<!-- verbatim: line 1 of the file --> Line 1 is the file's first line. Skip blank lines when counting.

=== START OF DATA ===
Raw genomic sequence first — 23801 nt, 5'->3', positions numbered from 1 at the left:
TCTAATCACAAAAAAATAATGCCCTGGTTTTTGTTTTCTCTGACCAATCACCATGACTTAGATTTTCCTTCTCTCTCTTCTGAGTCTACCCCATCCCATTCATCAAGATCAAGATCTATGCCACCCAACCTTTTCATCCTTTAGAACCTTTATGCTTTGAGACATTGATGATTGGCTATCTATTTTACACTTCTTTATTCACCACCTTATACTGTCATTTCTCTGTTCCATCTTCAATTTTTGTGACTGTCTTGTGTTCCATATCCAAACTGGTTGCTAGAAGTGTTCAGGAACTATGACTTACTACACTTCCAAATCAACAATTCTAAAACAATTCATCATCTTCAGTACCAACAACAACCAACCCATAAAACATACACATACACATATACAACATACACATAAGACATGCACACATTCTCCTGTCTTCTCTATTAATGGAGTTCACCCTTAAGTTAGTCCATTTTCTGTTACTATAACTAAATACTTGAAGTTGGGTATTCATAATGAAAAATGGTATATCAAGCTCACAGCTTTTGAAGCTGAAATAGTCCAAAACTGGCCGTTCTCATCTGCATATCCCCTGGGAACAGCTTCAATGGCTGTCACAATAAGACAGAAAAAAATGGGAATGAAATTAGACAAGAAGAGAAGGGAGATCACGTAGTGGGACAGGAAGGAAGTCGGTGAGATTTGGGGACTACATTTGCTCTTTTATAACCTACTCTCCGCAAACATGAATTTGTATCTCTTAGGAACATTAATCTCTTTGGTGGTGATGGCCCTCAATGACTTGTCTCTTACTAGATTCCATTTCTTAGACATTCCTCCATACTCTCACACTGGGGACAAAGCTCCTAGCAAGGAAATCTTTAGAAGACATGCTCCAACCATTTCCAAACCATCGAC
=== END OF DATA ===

Raw genomic sequence first — 23801 nt, 5'->3', positions numbered from 1 at the left: